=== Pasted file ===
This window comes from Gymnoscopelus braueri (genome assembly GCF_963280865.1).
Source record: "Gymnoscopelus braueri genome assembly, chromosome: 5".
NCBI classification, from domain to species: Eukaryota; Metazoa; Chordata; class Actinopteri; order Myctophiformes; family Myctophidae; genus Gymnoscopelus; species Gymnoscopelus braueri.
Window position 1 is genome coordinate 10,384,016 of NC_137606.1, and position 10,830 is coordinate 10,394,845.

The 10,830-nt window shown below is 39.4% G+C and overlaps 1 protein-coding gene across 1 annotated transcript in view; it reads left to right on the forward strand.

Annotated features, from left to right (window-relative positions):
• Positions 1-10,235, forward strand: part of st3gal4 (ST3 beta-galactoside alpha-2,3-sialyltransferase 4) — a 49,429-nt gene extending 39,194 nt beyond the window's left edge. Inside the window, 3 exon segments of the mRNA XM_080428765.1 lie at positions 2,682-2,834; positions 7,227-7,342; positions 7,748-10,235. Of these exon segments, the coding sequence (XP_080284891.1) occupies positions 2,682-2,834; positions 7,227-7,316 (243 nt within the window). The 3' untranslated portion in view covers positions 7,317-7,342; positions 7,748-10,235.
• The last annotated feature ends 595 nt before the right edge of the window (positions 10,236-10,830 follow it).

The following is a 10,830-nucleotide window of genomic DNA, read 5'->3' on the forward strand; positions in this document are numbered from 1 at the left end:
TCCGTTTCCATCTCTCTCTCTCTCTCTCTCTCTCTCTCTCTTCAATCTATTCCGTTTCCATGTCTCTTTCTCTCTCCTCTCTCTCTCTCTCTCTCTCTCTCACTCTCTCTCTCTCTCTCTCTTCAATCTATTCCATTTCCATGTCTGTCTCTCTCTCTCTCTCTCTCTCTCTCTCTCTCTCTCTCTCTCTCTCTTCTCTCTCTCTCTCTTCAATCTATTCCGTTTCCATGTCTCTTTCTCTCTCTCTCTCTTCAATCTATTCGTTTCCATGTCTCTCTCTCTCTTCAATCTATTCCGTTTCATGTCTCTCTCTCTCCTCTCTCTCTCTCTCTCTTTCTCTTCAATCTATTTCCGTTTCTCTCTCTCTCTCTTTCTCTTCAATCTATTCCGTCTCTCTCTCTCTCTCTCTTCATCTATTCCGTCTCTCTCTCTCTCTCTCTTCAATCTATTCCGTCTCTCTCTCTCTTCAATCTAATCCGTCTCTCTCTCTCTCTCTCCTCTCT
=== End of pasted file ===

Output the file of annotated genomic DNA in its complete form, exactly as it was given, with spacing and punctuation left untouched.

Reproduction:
This window comes from Gymnoscopelus braueri (genome assembly GCF_963280865.1).
Source record: "Gymnoscopelus braueri genome assembly, chromosome: 5".
NCBI classification, from domain to species: Eukaryota; Metazoa; Chordata; class Actinopteri; order Myctophiformes; family Myctophidae; genus Gymnoscopelus; species Gymnoscopelus braueri.
Window position 1 is genome coordinate 10,384,016 of NC_137606.1, and position 10,830 is coordinate 10,394,845.

The 10,830-nt window shown below is 39.4% G+C and overlaps 1 protein-coding gene across 1 annotated transcript in view; it reads left to right on the forward strand.

Annotated features, from left to right (window-relative positions):
• Positions 1-10,235, forward strand: part of st3gal4 (ST3 beta-galactoside alpha-2,3-sialyltransferase 4) — a 49,429-nt gene extending 39,194 nt beyond the window's left edge. Inside the window, 3 exon segments of the mRNA XM_080428765.1 lie at positions 2,682-2,834; positions 7,227-7,342; positions 7,748-10,235. Of these exon segments, the coding sequence (XP_080284891.1) occupies positions 2,682-2,834; positions 7,227-7,316 (243 nt within the window). The 3' untranslated portion in view covers positions 7,317-7,342; positions 7,748-10,235.
• The last annotated feature ends 595 nt before the right edge of the window (positions 10,236-10,830 follow it).

The following is a 10,830-nucleotide window of genomic DNA, read 5'->3' on the forward strand; positions in this document are numbered from 1 at the left end:
TCCGTTTCCATCTCTCTCTCTCTCTCTCTCTCTCTCTCTCTTCAATCTATTCCGTTTCCATGTCTCTTTCTCTCTCCTCTCTCTCTCTCTCTCTCTCTCTCACTCTCTCTCTCTCTCTCTCTTCAATCTATTCCATTTCCATGTCTGTCTCTCTCTCTCTCTCTCTCTCTCTCTCTCTCTCTCTCTCTCTCTCTTCTCTCTCTCTCTCTTCAATCTATTCCGTTTCCATGTCTCTTTCTCTCTCTCTCTCTTCAATCTATTCGTTTCCATGTCTCTCTCTCTCTTCAATCTATTCCGTTTCATGTCTCTCTCTCTCCTCTCTCTCTCTCTCTCTTTCTCTTCAATCTATTTCCGTTTCTCTCTCTCTCTCTTTCTCTTCAATCTATTCCGTCTCTCTCTCTCTCTCTCTTCATCTATTCCGTCTCTCTCTCTCTCTCTCTTCAATCTATTCCGTCTCTCTCTCTCTTCAATCTAATCCGTCTCTCTCTCTCTCTCTCCTCTCT